Dogs tend to be
good-natured and stoic, and often conceal their pain. Many times we find older patients who have
really painful arthritis, and the owner describes the problem, as: “Well, he’s slowing down some. Just getting old.” A short round of
anti-inflammatory pain medicine sometimes reveals that he wasn’t “just getting old”
– he was hurting. You relieve the animal’s
pain, and folks are calling me to say, “I’ve got my dog back”. Which is very cool.
The other side of the coin is when the owner is pretty sure
that the dog is hurting. When your canine buddy is hurting, you want
to do something for him. The thing is,
you have to be safe when you are doing this.
There are some really good drugs that have been tested for safety in
dogs and approved for their use. It is
important to consult your veterinarian before giving your dog medications. While dogs can take a lot of medicines used
in people, over-the-counter pain medications are not a great choice for your
The over-the-counter (OTC) pain relievers give inferior pain
relief, with vastly greater potential for harmful side-effects, compared to the
drugs that are approved for dog use (like Rimadyl, Previcox, Deramaxx, and
Metacam). Any of these drugs have the
potential to create problems, and if your dog shows signs that he is feeling
worse instead of better, you should stop using them and contact the
veterinarian who prescribed them. Still,
they typically give better relief and are much safer for your dog than the OTC
Do not use Ibuprofen:
Ibuprofen (Advil, Motrin, Caldolor) has been known to cause
bleeding stomach ulcers with a single dose.
Sometimes you get by with it, but sometimes you don’t. We do not recommend ever giving Ibuprofen to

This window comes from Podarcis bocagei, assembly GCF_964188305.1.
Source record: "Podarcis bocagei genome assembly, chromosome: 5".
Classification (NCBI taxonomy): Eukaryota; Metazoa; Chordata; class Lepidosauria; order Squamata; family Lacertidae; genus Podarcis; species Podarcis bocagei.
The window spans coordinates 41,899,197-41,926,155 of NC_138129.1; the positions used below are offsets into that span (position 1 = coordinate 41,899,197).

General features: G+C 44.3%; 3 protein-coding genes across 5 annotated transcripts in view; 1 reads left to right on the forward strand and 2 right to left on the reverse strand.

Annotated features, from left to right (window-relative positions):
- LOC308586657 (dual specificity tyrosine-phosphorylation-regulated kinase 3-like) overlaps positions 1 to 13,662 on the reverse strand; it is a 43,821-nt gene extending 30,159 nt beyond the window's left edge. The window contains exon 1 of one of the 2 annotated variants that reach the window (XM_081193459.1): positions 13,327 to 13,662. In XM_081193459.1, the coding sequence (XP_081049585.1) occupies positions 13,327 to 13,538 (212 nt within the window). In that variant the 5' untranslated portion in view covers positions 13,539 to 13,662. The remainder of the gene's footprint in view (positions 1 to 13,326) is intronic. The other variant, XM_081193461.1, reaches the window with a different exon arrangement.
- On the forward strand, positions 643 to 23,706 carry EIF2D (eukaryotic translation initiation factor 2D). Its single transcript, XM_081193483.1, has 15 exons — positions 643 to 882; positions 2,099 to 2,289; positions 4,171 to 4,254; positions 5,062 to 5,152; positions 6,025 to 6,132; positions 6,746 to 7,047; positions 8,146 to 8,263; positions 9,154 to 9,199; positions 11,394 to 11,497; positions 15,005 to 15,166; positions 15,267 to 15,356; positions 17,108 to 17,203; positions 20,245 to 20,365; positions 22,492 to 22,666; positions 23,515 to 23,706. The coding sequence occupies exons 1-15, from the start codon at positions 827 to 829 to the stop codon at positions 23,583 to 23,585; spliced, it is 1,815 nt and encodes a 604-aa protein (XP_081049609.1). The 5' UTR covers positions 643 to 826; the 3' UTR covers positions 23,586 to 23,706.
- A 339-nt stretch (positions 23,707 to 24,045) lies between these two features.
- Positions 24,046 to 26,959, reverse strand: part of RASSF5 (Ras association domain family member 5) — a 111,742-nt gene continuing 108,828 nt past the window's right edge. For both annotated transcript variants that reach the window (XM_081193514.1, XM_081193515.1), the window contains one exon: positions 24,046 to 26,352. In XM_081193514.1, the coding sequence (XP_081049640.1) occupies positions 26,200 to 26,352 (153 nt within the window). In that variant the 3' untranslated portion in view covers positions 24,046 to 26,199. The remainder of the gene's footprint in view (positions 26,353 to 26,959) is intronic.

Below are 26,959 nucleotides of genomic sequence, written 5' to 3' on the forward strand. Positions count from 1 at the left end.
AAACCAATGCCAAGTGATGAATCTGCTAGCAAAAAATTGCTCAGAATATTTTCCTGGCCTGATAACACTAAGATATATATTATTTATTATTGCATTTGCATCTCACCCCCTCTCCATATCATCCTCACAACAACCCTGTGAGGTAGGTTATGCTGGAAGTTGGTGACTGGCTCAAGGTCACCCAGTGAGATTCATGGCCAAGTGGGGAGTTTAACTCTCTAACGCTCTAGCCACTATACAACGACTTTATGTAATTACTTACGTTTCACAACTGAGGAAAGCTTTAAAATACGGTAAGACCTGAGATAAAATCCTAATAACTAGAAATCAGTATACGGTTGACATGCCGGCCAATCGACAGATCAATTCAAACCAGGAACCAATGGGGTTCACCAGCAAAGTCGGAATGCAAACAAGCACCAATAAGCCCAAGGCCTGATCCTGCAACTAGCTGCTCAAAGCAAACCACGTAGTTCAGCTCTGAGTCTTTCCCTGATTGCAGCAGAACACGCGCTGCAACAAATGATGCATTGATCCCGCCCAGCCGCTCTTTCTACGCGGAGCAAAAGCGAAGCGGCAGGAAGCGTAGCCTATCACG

Do not use Naproxen:
Naproxen (Aleve, Naprosyn, Naprelan) is similarly
dangerous. I have had one client kill a
dog with Aleve. The dog had numerous
bleeding ulcers the size of a quarter. Not recommended.
We sometimes do use acetaminophen (Tylenol). For occasional or short-term use, it usually
doesn’t cause problems. Long-term,
frequent usage has a significant risk of causing liver disease. You don’t want that. If you want to use this drug, you should
consult your veterinarian about an appropriate dose for your dog.
Aspirin causes two problems.
With chronic administration, it inhibits platelet function, which makes
you a free bleeder. That doesn't usually
happen with occasional use. We used it
more for inflammation many years ago before we had the much improved options
that we have now. I recall one case where I was using it for an
eye injury. The dog cut his ear, and it
just would not quit bleeding. Even after
being sutured closed and bandaged, it took a long time to stop bleeding, due to
the inhibition of the platelet function.
Second, aspirin is anti-secretory, so when it hits the
stomach lining, it interrupts the production of the protective mucus that coats
the stomach lining. This allows the
stomach acid to damage the lining. I am
told that we lose 1/4 tsp to one teaspoon of blood for every regular strength
aspirin tablet we take.
Buffered aspirin doesn't really protect the stomach. The stomach acid is much more powerful than
the acidity of the aspirin.
This is why enteric-coated aspirin (like Ecotrin) is used by
heart patients who take one every day.
This inhibits platelet function, reducing the risk of clots, and the
coating keeps it from dissolving until it gets past the stomach.
Cutting one in half would remove the coating, so people
often use the lower strength tablet and take as many as needed (like one to two
of the 81mg "baby aspirin" strength).
There was a period of time about 30 years ago when the
American Heartworm Society was recommending daily aspirin during the post-treatment
period, but this was later shown to be unhelpful, and the recommendation was dropped.
Again, if you wish to use aspirin, you should contact the veterinarian who knows your dog about a safe dose.
The bottom line is this:
It is important to consult your veterinarian before giving
your dog medications. You can do more harm than good with some of them.